President’s Report

With the recent passage of the Minnesota SF 2620 pension bill, our REAM Legislative Committee has been busy introducing themselves to the Legislators that have recently resumed their duties at the Minnesota State Capital. There are many new legislators along with those that have held their seats, and we want them to know about REAM and how our retired educators impact the economy of Minnesota. We want to remind our legislators that there are hundreds of thousands of reasons to feel good about their “yes” vote on this bill. They are your family members, neighbors, and Minnesotans throughout the state depending on you to take care of the Defined Benefit Pension systems. All communities benefit from the stable income earned, taxed, and spent by retirees.

Those currently serving on the REAM Legislative Committee are Tim Moynihan, John Fisher, Henry Carbone, and Lonnie Duberstein. They have presented each legislator with a letter signed by me giving a brief description of our Association. We have over 9,000 members. REAM works hard to promote the protection of our pensions and helps to serve our members well. The economic impact of retired educators adds millions of dollars to the state and local economies. Just in my county, Carlton County, there are a combined 1,340 retired PERA, MSRS, or TRA members and most, if not all of them, spend a great deal of their retirement income in the area. Not only do they contribute financially to their local communities and state, many of them spend countless hours as volunteers in their hometown communities. They coach little league teams, read to students, deliver Meals on Wheels, teach first aide classes, participate in many church activities, or serve on county boards, and more. I’m sure you can name many in your community who are active members of your area.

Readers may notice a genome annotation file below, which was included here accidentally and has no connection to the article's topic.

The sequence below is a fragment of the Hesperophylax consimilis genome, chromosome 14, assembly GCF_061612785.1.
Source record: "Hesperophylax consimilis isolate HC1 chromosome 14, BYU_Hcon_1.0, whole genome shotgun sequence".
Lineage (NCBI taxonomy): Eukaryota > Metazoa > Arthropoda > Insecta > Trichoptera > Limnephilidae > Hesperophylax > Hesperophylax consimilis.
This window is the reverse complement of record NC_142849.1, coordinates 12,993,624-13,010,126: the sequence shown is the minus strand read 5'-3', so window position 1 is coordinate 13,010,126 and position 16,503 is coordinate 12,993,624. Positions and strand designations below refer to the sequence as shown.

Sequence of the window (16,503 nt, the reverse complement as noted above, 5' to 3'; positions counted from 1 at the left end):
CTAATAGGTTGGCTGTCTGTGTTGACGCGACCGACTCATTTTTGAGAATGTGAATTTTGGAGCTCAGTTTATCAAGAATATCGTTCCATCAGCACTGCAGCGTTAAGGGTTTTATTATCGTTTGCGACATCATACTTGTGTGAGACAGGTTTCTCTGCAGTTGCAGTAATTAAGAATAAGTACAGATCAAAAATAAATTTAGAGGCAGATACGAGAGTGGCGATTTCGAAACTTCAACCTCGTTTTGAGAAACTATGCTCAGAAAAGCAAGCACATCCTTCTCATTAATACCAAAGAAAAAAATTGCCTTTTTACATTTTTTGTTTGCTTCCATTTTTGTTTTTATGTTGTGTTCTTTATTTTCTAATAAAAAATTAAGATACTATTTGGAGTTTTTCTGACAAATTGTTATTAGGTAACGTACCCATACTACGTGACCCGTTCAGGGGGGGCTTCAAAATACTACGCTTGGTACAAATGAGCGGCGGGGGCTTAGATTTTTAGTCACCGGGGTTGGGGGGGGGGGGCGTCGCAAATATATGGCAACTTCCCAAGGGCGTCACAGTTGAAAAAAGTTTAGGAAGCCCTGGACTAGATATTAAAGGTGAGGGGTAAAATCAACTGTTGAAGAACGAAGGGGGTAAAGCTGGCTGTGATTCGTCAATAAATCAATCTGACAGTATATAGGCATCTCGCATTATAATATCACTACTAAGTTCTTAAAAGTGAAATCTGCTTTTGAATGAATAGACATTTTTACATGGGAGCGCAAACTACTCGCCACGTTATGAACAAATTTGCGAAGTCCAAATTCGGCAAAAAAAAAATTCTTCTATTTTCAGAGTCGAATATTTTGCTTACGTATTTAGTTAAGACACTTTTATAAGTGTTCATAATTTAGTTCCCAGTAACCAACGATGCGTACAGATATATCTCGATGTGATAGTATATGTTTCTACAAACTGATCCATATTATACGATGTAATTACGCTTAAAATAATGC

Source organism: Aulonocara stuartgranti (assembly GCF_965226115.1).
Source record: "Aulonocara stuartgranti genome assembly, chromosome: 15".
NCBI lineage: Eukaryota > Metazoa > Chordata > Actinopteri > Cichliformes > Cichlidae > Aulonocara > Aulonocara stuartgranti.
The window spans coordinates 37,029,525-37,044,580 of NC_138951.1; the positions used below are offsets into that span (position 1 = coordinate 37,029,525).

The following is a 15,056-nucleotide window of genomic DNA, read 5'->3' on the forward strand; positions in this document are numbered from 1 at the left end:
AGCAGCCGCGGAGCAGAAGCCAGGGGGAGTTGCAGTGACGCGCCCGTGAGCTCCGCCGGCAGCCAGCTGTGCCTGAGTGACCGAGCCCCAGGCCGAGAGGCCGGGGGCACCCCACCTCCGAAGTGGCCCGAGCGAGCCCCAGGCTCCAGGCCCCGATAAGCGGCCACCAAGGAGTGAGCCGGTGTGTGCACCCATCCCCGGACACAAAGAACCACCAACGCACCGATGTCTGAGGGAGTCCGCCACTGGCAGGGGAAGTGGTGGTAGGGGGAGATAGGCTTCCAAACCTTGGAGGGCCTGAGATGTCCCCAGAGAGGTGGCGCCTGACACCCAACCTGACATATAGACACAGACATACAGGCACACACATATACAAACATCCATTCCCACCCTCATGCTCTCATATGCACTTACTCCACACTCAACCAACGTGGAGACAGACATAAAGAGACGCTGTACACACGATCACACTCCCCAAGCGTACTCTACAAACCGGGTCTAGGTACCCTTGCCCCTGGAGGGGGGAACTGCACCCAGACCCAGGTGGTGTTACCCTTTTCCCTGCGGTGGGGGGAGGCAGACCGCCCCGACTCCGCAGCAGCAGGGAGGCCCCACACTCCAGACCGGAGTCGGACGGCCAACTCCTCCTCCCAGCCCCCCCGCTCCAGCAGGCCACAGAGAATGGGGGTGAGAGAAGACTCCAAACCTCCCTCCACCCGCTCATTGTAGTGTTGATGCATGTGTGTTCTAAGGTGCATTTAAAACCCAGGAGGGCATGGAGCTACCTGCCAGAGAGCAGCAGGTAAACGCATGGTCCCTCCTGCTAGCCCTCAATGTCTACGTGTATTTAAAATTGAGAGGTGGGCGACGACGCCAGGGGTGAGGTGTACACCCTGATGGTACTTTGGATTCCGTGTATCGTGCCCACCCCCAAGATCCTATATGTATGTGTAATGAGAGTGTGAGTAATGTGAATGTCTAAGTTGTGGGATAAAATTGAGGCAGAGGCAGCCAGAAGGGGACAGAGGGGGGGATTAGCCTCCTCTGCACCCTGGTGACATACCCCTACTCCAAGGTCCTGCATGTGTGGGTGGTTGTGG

And with this in mind, I received a wonderful letter from Joyce W. She writes to thank me for my message in the January issue of the REAM News. She writes: “It was funny, down to earth, and presented an inside look about you, our new president. Thanks for that. I was very involved when I lived in St. Cloud, but as of May 2018 I moved to a retirement villa. I do love it – no more shoveling, no more warming up the car, no more feeding birds in the cold, and all that goes with living alone in a big house. I have found a place to volunteer – right here on the lower level with ‘Open Circle’, a day care for Metro adults. They are my students, only older!”

It’s folks like Joyce that make our communities so wonderful. Thank you to all the retired educators who make a difference for as long as you are able. I always say: “Once a teacher, always a teacher!”

That’s it from the Edge of Wright.